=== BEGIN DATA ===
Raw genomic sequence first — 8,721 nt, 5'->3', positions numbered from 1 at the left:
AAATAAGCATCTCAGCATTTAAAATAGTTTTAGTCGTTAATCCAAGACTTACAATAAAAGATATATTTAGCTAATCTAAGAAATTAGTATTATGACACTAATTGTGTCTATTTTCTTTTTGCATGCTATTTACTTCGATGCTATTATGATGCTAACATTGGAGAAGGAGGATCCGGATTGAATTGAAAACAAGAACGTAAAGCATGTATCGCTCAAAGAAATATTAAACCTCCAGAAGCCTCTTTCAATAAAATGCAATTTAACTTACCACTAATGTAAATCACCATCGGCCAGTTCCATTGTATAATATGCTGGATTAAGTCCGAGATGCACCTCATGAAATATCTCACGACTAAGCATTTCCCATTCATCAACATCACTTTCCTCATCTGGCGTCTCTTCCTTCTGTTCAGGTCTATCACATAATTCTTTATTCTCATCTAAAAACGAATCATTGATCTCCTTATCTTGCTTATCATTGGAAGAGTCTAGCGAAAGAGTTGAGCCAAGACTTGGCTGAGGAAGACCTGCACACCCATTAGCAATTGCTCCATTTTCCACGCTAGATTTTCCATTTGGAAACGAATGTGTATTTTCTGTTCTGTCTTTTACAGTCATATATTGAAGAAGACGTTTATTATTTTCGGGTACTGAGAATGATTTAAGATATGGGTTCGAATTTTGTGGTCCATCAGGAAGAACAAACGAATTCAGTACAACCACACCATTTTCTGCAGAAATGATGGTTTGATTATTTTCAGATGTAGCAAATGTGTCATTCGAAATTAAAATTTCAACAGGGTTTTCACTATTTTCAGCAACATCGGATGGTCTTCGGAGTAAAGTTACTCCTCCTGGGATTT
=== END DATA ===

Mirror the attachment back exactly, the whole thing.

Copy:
Raw genomic sequence first — 8,721 nt, 5'->3', positions numbered from 1 at the left:
AAATAAGCATCTCAGCATTTAAAATAGTTTTAGTCGTTAATCCAAGACTTACAATAAAAGATATATTTAGCTAATCTAAGAAATTAGTATTATGACACTAATTGTGTCTATTTTCTTTTTGCATGCTATTTACTTCGATGCTATTATGATGCTAACATTGGAGAAGGAGGATCCGGATTGAATTGAAAACAAGAACGTAAAGCATGTATCGCTCAAAGAAATATTAAACCTCCAGAAGCCTCTTTCAATAAAATGCAATTTAACTTACCACTAATGTAAATCACCATCGGCCAGTTCCATTGTATAATATGCTGGATTAAGTCCGAGATGCACCTCATGAAATATCTCACGACTAAGCATTTCCCATTCATCAACATCACTTTCCTCATCTGGCGTCTCTTCCTTCTGTTCAGGTCTATCACATAATTCTTTATTCTCATCTAAAAACGAATCATTGATCTCCTTATCTTGCTTATCATTGGAAGAGTCTAGCGAAAGAGTTGAGCCAAGACTTGGCTGAGGAAGACCTGCACACCCATTAGCAATTGCTCCATTTTCCACGCTAGATTTTCCATTTGGAAACGAATGTGTATTTTCTGTTCTGTCTTTTACAGTCATATATTGAAGAAGACGTTTATTATTTTCGGGTACTGAGAATGATTTAAGATATGGGTTCGAATTTTGTGGTCCATCAGGAAGAACAAACGAATTCAGTACAACCACACCATTTTCTGCAGAAATGATGGTTTGATTATTTTCAGATGTAGCAAATGTGTCATTCGAAATTAAAATTTCAACAGGGTTTTCACTATTTTCAGCAACATCGGATGGTCTTCGGAGTAAAGTTACTCCTCCTGGGATTT